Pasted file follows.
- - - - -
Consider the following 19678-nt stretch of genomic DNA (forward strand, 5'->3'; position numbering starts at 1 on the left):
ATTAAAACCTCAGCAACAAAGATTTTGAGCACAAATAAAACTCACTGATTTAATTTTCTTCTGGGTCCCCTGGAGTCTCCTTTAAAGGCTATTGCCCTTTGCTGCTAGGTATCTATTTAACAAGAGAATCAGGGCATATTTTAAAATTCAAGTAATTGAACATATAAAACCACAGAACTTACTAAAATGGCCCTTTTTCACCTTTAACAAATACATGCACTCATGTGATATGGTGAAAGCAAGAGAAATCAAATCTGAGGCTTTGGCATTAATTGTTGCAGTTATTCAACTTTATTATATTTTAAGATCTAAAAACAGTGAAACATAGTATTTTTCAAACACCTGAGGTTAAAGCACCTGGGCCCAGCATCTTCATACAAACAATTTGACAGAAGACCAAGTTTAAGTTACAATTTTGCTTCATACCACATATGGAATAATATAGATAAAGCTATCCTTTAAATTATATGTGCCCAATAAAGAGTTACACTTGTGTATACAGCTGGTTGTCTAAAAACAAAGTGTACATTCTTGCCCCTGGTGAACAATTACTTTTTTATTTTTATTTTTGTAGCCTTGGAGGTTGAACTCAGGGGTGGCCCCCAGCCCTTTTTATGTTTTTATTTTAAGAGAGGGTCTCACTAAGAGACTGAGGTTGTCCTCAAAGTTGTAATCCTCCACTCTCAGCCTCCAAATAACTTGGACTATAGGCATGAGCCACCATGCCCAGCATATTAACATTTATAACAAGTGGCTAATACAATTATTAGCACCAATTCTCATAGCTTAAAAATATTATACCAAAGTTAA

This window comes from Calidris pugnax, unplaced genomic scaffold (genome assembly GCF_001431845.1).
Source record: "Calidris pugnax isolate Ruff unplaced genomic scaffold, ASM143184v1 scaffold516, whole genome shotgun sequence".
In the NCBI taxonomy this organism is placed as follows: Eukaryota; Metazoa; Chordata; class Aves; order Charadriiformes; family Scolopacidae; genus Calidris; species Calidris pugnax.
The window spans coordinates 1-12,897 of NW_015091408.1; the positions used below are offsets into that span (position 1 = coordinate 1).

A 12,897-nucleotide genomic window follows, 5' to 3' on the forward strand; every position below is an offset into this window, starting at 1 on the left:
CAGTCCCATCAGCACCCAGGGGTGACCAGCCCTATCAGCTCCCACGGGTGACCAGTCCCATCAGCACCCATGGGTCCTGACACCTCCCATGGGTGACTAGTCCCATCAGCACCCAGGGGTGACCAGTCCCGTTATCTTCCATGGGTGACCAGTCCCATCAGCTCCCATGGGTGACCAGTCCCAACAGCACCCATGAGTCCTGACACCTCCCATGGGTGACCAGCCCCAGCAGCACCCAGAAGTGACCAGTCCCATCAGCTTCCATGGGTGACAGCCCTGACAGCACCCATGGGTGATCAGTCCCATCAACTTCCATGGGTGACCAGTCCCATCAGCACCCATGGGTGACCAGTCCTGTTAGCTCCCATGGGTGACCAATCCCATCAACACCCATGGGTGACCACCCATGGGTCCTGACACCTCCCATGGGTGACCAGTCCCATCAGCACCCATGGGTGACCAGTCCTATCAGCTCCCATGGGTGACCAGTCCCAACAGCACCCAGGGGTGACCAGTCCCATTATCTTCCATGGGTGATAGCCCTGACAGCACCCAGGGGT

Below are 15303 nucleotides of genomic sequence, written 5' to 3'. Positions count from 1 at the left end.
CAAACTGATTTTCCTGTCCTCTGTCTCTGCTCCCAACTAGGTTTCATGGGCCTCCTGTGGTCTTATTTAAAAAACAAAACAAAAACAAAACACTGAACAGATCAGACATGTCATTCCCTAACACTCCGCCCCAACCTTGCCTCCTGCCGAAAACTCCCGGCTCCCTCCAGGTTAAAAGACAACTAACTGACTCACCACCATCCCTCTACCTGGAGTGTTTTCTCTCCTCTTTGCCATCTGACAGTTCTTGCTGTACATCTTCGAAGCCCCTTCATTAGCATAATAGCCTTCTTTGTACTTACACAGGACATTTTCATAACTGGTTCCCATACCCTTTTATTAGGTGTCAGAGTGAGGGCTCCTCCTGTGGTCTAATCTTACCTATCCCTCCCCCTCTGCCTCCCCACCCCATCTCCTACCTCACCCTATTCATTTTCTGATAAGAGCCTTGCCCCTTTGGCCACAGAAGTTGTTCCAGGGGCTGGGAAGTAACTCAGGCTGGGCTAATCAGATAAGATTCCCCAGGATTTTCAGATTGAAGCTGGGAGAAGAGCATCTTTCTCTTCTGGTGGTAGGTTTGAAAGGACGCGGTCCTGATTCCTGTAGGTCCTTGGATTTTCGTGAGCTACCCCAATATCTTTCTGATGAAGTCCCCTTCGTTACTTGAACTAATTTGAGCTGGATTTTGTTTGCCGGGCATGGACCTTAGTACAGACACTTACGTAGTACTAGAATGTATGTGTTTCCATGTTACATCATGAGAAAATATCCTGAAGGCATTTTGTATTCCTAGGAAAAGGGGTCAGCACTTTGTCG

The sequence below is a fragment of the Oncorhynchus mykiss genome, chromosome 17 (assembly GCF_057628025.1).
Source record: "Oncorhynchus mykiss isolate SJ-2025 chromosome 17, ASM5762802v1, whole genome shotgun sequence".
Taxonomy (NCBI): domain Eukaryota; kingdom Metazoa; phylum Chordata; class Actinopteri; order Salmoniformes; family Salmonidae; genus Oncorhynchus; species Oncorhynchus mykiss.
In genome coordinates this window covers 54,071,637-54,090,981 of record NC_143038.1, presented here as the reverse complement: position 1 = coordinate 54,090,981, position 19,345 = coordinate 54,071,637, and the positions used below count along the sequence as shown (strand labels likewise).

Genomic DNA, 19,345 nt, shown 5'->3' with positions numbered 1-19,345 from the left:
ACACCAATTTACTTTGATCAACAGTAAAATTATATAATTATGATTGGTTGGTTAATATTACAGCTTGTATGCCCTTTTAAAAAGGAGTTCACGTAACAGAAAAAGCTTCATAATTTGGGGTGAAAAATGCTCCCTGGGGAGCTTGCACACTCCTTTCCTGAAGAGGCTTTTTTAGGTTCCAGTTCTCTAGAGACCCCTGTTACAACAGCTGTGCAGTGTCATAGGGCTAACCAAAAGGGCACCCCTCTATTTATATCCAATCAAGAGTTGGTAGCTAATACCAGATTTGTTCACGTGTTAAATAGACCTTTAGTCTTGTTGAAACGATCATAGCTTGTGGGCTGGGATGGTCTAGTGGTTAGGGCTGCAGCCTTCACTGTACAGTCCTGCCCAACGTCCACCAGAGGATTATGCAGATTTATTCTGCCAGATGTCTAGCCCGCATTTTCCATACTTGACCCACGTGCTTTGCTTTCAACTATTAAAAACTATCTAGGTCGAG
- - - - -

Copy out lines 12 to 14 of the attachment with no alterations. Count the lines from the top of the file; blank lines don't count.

Source record: "Oncorhynchus mykiss isolate SJ-2025 chromosome 17, ASM5762802v1, whole genome shotgun sequence".
Taxonomy (NCBI): domain Eukaryota; kingdom Metazoa; phylum Chordata; class Actinopteri; order Salmoniformes; family Salmonidae; genus Oncorhynchus; species Oncorhynchus mykiss.
In genome coordinates this window covers 54,071,637-54,090,981 of record NC_143038.1, presented here as the reverse complement: position 1 = coordinate 54,090,981, position 19,345 = coordinate 54,071,637, and the positions used below count along the sequence as shown (strand labels likewise).